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Impact of Temperature Stress on Oxygen and Energy Metabolism in the Hepatopancreas of the Black Tiger Shrimp, Penaeus monodon (Crustacea: Decapoda: Penaeidae)

Impact of Temperature Stress on Oxygen and Energy Metabolism in the Hepatopancreas of the Black Tiger Shrimp, Penaeus monodon (Crustacea: Decapoda: Penaeidae)

Song Jiang1,2, Fa-lin Zhou1, Qi-bin Yang1, Jian-hua Huang1, Li-shi Yang1 and Shi-gui Jiang1*

1South China Sea Fisheries Research Institute, Chinese Academy of Fishery Sciences/Key Lab of South China Sea Fishery Resources Exploitation and Utilization, Ministry of Agriculture, Guangzhou, 510300,China 
2College of Aqua-life Science and Technology, Shanghai Ocean University, Shanghai, 201306, China

*      Corresponding author: jiangsg@21cn.com

 

ABSTRACT

The impacts of temperature on oxygen and energy metabolism in the hepatopancreas of the black tiger shrimp (Penaeus monodon) were investigated via the effects of thermal stress on superoxide anion (O2-) production, superoxide dismutase (SOD) activity, glutathione (GSH) and adenosine triphosphate (ATP) concentration, as well as nitric oxide synthase (NOS) activity and nitric oxide (NO) concentration catalyzed by NOS. Based on biochemical analysis of the above, results showed that O2- production could be induced significantly after cold stress at 15°C and heat stress above 30°C. SOD activity showed a similar changing profile as the concentration of O2- after thermal stress between 15°C and 30°C, and GSH concentration increased significantly under both high and low temperature. The NOS activity and concentration of NO catalyzed by NOS increased significantly after heat stress. The ATP concentration increased significantly after both low and high temperature stress, but returned to the control level after 8 h of recovery. Thus, low and high temperature stress could lead to oxygen metabolism disorder in the hepatopancreas of P. monodon, which might induce antioxidant enzyme responses. Our findings suggest that SOD and GSH might play different roles in the response of the shrimp to low and high temperature, whereas NO might play an important role in the induction of many signaling pathways in response to thermal stress. Additional ATP was also produced after cold and heat stress, suggesting that more energy was required to cope with temperature extremes. Our findings indicate that temperature stress led to oxygen metabolism disorder, possibly due to the temperature being beyond the oxygen- and capacity-limitation of thermal tolerance of P. monodon. Oxygen metabolism disruption might also impact energy metabolism and other physiological activities in P. monodon.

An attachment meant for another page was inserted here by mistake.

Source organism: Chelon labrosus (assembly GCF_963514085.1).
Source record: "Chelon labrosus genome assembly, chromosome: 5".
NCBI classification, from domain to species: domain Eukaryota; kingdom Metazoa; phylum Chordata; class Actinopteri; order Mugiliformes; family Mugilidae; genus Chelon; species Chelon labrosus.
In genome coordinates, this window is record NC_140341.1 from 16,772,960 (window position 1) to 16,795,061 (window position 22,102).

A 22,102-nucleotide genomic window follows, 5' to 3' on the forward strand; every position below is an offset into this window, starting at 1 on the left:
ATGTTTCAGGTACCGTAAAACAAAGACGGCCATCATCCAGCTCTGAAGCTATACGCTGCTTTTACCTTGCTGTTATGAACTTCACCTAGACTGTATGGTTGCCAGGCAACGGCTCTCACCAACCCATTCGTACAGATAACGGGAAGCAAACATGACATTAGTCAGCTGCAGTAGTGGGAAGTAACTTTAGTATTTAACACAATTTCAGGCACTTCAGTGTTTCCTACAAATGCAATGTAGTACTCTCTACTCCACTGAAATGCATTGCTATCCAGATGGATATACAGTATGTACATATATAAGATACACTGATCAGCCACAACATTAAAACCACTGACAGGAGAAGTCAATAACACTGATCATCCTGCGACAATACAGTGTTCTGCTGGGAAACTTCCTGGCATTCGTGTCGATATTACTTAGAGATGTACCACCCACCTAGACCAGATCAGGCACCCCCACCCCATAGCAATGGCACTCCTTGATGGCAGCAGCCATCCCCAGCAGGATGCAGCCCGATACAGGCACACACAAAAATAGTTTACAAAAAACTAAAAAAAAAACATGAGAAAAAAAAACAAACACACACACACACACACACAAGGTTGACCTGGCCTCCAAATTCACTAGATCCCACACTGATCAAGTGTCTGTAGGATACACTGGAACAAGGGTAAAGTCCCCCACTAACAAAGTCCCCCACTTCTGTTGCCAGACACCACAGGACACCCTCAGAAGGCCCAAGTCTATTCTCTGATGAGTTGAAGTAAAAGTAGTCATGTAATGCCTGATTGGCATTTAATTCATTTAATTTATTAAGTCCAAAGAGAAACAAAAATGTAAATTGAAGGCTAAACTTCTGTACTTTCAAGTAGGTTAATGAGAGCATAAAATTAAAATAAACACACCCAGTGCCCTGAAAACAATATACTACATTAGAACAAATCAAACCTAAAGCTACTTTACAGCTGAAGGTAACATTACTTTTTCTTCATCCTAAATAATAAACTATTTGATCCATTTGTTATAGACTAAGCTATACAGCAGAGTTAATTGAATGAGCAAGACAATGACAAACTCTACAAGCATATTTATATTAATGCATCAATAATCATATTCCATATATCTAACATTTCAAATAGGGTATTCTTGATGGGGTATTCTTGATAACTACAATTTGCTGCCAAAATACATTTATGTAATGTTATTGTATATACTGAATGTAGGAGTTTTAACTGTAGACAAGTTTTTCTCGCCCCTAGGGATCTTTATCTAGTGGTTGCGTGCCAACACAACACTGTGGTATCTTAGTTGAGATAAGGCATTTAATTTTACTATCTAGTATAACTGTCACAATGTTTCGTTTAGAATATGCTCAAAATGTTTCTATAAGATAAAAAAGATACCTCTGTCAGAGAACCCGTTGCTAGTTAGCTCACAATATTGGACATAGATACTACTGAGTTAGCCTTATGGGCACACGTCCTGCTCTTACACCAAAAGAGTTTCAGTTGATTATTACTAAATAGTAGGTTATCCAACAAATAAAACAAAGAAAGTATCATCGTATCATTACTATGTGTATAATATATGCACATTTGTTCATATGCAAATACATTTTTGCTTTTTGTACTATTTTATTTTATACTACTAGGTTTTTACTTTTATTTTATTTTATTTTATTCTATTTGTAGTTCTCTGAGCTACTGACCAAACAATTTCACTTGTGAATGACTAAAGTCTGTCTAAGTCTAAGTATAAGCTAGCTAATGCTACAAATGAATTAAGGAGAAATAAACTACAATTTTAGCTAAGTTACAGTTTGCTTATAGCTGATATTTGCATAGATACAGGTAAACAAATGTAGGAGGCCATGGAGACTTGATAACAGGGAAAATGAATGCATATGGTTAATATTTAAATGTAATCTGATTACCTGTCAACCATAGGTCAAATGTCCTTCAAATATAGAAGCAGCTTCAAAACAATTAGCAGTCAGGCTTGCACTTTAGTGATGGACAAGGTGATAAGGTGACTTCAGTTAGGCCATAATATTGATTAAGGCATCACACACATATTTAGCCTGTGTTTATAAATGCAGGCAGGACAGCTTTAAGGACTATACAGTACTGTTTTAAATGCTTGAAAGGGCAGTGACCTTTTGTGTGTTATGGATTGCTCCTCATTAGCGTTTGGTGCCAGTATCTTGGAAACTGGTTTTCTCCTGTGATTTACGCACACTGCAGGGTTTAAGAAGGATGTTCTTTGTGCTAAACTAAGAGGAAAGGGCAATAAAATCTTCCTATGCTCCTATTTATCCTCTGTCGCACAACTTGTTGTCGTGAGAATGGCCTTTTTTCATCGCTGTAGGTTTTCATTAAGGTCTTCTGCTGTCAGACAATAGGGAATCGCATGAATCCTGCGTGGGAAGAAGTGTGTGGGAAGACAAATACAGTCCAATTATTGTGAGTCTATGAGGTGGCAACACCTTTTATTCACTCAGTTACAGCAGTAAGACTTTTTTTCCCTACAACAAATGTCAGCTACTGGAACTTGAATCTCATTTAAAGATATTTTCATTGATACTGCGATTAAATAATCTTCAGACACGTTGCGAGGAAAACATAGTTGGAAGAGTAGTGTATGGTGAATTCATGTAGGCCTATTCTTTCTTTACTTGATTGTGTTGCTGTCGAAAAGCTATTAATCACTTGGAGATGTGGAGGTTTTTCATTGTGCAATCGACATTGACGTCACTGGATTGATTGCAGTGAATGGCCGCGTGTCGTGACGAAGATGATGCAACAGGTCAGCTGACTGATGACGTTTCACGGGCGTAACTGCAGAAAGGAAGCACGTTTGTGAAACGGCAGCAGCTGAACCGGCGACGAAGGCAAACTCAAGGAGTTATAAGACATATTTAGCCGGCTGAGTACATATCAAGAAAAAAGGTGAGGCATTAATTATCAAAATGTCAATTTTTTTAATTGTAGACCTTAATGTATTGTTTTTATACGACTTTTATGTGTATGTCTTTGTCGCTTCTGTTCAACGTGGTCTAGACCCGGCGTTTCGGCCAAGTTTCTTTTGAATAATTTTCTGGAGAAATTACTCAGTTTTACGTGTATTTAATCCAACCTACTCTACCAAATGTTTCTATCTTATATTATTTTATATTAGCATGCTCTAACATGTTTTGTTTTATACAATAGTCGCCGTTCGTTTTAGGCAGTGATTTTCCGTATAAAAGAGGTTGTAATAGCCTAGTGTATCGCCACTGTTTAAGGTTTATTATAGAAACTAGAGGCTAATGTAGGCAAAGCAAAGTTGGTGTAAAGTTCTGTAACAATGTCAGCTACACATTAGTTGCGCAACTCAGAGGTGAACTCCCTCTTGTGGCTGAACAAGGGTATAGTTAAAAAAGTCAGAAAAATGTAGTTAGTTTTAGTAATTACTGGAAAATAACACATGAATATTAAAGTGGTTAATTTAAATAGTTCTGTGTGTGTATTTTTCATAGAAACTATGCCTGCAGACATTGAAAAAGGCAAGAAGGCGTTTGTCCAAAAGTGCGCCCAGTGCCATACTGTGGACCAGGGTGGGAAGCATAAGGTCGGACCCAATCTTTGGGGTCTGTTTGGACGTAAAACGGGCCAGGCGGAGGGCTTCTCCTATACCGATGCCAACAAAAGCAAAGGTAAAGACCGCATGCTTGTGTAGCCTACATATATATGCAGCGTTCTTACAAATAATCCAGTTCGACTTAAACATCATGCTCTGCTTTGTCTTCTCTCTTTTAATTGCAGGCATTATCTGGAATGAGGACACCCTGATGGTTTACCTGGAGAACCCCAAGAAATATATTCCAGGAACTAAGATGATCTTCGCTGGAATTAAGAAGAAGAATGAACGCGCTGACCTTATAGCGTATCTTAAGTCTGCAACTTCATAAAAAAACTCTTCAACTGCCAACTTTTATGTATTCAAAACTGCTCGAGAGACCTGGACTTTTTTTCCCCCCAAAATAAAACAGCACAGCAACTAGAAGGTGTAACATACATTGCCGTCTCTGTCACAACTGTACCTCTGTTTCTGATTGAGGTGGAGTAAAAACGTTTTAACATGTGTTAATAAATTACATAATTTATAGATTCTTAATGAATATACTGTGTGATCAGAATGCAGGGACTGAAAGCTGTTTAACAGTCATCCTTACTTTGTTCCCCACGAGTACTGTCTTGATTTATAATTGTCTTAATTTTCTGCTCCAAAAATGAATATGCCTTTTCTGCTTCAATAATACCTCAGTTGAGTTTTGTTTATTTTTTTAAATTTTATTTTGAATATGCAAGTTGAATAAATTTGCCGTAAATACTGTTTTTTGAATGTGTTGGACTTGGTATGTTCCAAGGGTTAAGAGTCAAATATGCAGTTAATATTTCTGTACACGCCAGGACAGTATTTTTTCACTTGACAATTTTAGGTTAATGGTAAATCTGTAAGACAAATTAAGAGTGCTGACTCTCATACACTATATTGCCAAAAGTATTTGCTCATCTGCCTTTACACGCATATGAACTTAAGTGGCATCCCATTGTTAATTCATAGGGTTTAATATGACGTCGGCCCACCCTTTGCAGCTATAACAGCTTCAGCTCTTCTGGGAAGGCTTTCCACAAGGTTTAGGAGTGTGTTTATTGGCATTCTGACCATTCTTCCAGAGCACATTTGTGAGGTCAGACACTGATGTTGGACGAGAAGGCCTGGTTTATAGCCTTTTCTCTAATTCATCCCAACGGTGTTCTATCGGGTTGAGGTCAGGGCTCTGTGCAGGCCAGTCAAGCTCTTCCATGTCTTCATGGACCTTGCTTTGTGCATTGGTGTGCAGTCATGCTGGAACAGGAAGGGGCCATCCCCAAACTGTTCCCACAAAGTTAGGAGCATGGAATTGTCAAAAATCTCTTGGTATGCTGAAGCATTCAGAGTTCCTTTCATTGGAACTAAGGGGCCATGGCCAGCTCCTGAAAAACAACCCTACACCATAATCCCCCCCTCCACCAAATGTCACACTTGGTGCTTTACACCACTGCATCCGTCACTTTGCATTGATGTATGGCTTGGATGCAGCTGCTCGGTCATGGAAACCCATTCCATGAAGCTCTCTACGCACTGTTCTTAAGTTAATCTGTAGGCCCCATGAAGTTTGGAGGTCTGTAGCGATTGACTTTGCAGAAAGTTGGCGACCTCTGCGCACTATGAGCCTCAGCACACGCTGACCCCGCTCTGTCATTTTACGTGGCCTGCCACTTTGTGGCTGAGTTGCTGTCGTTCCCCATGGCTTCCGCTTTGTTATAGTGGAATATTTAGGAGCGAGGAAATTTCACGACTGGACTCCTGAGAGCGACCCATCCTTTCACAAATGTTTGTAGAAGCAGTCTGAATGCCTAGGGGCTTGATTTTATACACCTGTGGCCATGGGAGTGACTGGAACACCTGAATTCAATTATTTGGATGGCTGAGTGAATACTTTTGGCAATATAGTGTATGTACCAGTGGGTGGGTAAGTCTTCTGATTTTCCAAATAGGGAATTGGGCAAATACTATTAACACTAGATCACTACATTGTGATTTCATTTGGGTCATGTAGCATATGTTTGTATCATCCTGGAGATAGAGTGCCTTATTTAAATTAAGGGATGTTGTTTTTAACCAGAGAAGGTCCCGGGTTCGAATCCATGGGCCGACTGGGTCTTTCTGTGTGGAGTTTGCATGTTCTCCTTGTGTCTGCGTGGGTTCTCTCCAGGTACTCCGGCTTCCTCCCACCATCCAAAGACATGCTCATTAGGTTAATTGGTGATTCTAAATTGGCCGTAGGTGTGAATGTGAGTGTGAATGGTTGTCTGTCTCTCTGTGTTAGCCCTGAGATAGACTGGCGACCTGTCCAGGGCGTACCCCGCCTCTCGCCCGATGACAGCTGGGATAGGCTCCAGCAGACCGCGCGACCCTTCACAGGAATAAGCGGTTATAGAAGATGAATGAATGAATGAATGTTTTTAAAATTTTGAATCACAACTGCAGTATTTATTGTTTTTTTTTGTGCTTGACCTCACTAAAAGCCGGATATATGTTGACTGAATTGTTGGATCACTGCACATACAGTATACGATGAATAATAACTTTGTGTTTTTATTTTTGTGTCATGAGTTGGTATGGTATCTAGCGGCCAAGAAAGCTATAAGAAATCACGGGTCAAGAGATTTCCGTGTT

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Pakistan Journal of Zoology

December

Vol. 50, Iss. 6, Pages 1999-2398

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